This legendary spot opened in 1978 and is now the fourth-longest-running comedy club in the country. (A second location in Rosemont is near O’Hare airport.) It hosts touring comics and locals nightly. If you’ve heard of a comedian, they’ve been here. Look for a signed headshot on the wall.
Laugh Factory Chicago
Local stand-up comedians take this stage every night. Look for stacked lineups with Chicago headliners, up-and-comers, and current and future stars on a regular basis. The Laugh Factory opened the spacious location in 2015, after a $5 million remodel of an old theater.
Drinking + Dining
The Second City opened this popular upscale bar-restaurant in 2016. Named for the year the company originally opened, it’s the perfect spot to grab a drink and relive the laughs of a Second City show.
Old Town Ale House
For years, the self-described Premier Dive Bar in the World has been a hangout for Second City performers to come in and unwind after a show. Many of them have portraits painted on the wall. A photo of actor Michael Shannon sitting at the bar, watching The Shape of Water win Best Picture at the Academy Awards, went viral in 2018. Enter with open eyes: Bruce Elliott’s provocative political paintings on the walls have made waves nationally.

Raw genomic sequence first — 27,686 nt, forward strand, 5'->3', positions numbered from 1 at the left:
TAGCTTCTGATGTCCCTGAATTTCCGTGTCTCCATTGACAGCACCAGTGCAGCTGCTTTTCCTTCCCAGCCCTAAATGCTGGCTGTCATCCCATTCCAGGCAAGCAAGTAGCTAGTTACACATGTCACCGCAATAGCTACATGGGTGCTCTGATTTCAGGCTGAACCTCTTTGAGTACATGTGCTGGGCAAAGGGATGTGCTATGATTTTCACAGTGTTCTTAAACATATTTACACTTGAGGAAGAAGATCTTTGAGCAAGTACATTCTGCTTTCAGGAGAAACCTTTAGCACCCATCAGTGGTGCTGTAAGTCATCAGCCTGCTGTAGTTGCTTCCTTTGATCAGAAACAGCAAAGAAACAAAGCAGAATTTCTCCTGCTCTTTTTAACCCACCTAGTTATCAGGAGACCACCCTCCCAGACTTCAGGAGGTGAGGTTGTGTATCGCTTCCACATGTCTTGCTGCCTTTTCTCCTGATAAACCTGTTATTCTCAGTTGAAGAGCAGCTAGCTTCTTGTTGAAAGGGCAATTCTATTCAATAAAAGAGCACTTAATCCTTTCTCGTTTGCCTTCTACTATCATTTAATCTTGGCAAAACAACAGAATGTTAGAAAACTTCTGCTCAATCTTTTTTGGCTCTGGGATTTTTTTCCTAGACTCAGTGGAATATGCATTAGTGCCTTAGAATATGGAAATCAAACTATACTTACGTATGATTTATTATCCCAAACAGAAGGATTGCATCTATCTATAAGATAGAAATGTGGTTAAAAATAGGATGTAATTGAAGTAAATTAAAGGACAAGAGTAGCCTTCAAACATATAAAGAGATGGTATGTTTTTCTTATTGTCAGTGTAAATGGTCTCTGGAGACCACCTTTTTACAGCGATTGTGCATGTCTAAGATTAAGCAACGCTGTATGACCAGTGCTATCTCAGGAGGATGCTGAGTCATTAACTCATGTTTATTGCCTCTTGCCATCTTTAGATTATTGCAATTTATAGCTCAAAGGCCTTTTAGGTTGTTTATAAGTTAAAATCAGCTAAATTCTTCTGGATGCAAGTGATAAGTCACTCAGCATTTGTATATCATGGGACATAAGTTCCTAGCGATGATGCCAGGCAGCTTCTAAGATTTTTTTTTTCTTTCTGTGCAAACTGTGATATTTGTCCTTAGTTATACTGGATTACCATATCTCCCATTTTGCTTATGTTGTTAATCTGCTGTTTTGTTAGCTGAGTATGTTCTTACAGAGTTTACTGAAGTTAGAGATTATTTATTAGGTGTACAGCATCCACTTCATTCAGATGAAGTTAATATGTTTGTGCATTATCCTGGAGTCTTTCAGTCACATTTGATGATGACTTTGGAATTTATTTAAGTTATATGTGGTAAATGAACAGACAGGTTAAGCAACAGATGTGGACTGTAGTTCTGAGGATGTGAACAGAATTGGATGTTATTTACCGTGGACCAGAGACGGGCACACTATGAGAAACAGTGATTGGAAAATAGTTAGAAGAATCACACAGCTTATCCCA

“Jimmy’s” Woodlawn Tap
A few doors down from The Revival, this casual Hyde Park stalwart has more than just beer on tap. It’s down the street from the Compass Bar site (now a firehouse), where the Compass Players first performed.
Every Wednesday night, this low-key watering hole hosts the most renowned stand-up open mic in the city. Founded by Cameron Esposito in 2009, the weekly five-hour marathon of free comedy is still going strong a decade later, supported by dynamite hosts Alex Kumin and Carly Kane. You can expect cheap drinks and visits from the tamale man. Shows often feature surprise drop-ins from big names like Esposito, T.J. Miller and Hannibal Buress.
While tourists have snapped pics inside Billy Goat Tavern for decades (famous for its “Cheezborgers” on SNL), members of Chicago’s comedy community are more likely to be spotted downing “Slingers” at this 24-7 icon in Lakeview. The Chicago mainstay reopened in 2018 to much fanfare after burning to the ground in 2016.
Three Chicago comedians to keep an eye on in 2020.
Catch this quintessential Chicago storytelling comic in her hometown, when she’s not touring the country with Mo’Nique.
This Southsider headlines around town, including at Zanies, when he’s not touring with comedy superstar Sebastian Maniscalco—who executive produced McGann’s first special (in Chicago) last September.
A straight-talker with a roguish smile and a killer attitude, the Chicago headliner is known for dropping hilariously candid truths in her sets.
10 More Famous Comedians Who Came Up in Chicago
- Stephen Colbert
- Joan Rivers
- Steve Carell
- Bernie Mac
- Amy Poehler
- Dan Aykroyd
- Keegan-Michael Key
- John Belushi
- Gilda Radner
- John Candy